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Medicare rebates and co-payments: a summary
Posted 14 January 2015
Health Minister Susan Ley has announced that proposed changes to Medicare have been put on hold for further consultation with GPs and the sector.
The Abbott Government’s 2014-15 Budget introduced a $7 Medicare co-payment fee for all Australians to visit their GP’s. As it became clear that the proposal would fail to pass the Senate, the Government instead proposed an amended co-payment plan in the 2014-15 Mid-Year Economic and Fiscal Outlook (MYEFO).
These new arrangements will impact directly on the rebate paid for GP consultations, based on both the type and length of time. The key changes are detailed below.
Changes to the Medicare rebate and consultation classifications
From 19 January 2015 the structure and timing of Level A and Level B consultations will be changed. From that date, GPs will need to provide a 10 minute consultation to attract a standard Level B consultation rate. All consultations below 10 minutes will attract a lower Level A rate.
From 1 July 2015 the Medicare rebate for GP consultation items and after-hours items will be reduced by $5 for all non-concessional patients.
The Government will amend the Health Insurance Act 1973 to allow doctors to charge $5 or less and receive the Medicare rebate directly, rather than requesting patients to pay the entire cost and then seeking reimbursement.
Children under the age of 16, concession card holders, veterans and residents in aged care facilities will continue to be bulk billed, at a rate of $6.15 in metropolitan areas and $9.25 in rural, regional and remote areas. This is incorrect. See paragraph below. The bulk-billing incentive is an additional fee paid by Medicare to doctors to encourage them to treat those patients at no added cots to the individual.
Bulk billing incentives will remain for Commonwealth concession care holders and children under the age of 16, consisting of $6.15 in metropolitan areas and $9.25 in rural, regional and remote areas.
Medicare rebates for GPs, specialists, allied health, nurse practitioners, midwives and dental surgeons will be paused until 1 July 2018, meaning that rebates will not be increased to match inflation or the increased cost of living.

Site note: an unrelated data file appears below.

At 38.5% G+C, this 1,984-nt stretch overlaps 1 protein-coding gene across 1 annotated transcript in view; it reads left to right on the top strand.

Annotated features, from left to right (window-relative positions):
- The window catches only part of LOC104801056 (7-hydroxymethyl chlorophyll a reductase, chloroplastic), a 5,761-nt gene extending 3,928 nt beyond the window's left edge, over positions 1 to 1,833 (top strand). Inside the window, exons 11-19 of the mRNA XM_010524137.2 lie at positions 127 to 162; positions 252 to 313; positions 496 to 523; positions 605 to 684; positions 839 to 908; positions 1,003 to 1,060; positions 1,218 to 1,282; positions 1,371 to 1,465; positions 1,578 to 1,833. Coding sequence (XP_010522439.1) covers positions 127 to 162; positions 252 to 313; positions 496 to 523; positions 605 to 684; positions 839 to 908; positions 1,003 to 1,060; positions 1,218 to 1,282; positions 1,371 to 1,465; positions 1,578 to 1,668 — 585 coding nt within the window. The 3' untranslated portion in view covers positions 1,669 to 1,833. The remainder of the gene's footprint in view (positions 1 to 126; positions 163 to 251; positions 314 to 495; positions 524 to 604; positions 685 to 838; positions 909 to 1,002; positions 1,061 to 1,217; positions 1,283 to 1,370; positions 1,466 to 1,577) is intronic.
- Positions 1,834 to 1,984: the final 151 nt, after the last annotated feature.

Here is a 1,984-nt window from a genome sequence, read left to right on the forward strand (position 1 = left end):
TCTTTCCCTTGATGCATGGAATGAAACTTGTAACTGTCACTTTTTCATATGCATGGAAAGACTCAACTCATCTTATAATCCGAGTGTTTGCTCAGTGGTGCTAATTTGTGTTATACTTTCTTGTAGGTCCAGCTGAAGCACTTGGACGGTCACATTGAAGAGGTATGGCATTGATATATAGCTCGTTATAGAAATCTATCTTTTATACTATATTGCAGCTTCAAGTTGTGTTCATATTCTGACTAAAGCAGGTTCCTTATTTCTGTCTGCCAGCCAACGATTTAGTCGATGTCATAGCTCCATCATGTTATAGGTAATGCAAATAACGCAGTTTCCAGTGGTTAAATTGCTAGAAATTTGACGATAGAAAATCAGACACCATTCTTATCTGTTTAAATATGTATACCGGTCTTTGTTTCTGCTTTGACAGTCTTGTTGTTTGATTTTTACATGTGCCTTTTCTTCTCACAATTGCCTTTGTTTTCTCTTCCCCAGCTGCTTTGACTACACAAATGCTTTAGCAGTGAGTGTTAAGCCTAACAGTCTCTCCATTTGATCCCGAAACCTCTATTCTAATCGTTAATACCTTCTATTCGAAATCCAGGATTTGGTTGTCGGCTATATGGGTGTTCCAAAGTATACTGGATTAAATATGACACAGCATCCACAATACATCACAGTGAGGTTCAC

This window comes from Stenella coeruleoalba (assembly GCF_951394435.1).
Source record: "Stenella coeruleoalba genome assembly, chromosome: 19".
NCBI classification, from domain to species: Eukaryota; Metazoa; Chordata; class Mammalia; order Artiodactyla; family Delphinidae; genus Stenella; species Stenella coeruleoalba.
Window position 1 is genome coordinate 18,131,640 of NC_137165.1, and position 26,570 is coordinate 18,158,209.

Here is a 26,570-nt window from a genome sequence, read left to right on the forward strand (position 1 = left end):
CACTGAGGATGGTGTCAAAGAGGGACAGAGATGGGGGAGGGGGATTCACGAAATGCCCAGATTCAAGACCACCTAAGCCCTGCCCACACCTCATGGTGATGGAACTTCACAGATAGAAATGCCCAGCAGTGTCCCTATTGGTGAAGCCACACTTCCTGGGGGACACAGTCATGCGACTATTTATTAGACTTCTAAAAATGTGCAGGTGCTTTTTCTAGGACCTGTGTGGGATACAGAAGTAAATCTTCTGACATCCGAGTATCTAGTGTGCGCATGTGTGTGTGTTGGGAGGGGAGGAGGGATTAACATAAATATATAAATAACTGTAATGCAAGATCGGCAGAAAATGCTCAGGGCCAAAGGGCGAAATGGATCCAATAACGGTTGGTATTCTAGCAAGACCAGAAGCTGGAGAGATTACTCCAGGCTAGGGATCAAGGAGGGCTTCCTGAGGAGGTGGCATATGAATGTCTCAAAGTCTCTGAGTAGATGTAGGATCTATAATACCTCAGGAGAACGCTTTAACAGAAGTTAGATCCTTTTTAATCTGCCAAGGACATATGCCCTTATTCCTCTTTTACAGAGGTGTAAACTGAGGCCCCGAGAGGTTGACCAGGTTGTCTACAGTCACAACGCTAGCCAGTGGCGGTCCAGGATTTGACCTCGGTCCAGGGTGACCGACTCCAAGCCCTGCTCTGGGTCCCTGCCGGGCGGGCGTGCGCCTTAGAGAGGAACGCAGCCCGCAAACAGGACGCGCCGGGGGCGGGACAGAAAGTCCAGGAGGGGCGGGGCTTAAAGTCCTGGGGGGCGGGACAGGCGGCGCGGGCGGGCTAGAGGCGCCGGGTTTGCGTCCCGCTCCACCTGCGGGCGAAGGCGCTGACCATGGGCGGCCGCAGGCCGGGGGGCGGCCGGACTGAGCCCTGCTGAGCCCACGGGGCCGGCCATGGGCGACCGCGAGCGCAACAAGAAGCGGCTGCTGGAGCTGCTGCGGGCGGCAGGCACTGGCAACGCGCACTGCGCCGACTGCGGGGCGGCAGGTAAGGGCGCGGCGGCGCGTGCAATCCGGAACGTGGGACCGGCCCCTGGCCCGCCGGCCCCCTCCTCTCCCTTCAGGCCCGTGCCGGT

The amended consultation structures and current and future rates are tabled below:
Adjusted rebate for non-concessional patients (from 1 July)
Level A – currently untimed – will now be less than 10 minutes
Level B – standard consultation, currently up to 20 minutes – will now be 10 to 20 minutes
Level C – 20 to 40 minutes
Level D – more than 40 minutes
It is important to note that both a legislative and regulatory approach will need to be taken by the Government to achieve its goal of introducing the co-payment. The proposed changes to the Health Insurance Act 1973 will require passage through both the House of Representatives and the Senate, meaning further debate and negotiation will be required with the Senate cross bench and the opposition.
The Minister for Health is able to alter the Medicare rebate via the General Medical Services Table (GMST) in the Medicare Benefits Schedule. The GMST contains thousands of items, each with a service description and service fee, as the Minister needs to be able to make swift changes, including additions and deletions in accordance with current medical practice.
While changes to the GMST are frequent, they are done so by amending the GMST regulation, which is then registered on the Federal Register of Legislative Instruments and tabled in parliament. The GMST regulation is a disallowable parliamentary instrument, this means that either chamber can vote to disallow the regulation.
Given the resistance to the previous version of the co-payment by the Senate cross bench, and the relatively fluid nature of the cross bench voting blocs, it remains to be seen whether the $5 reduction of the consultation rebate will pass unimpeded.
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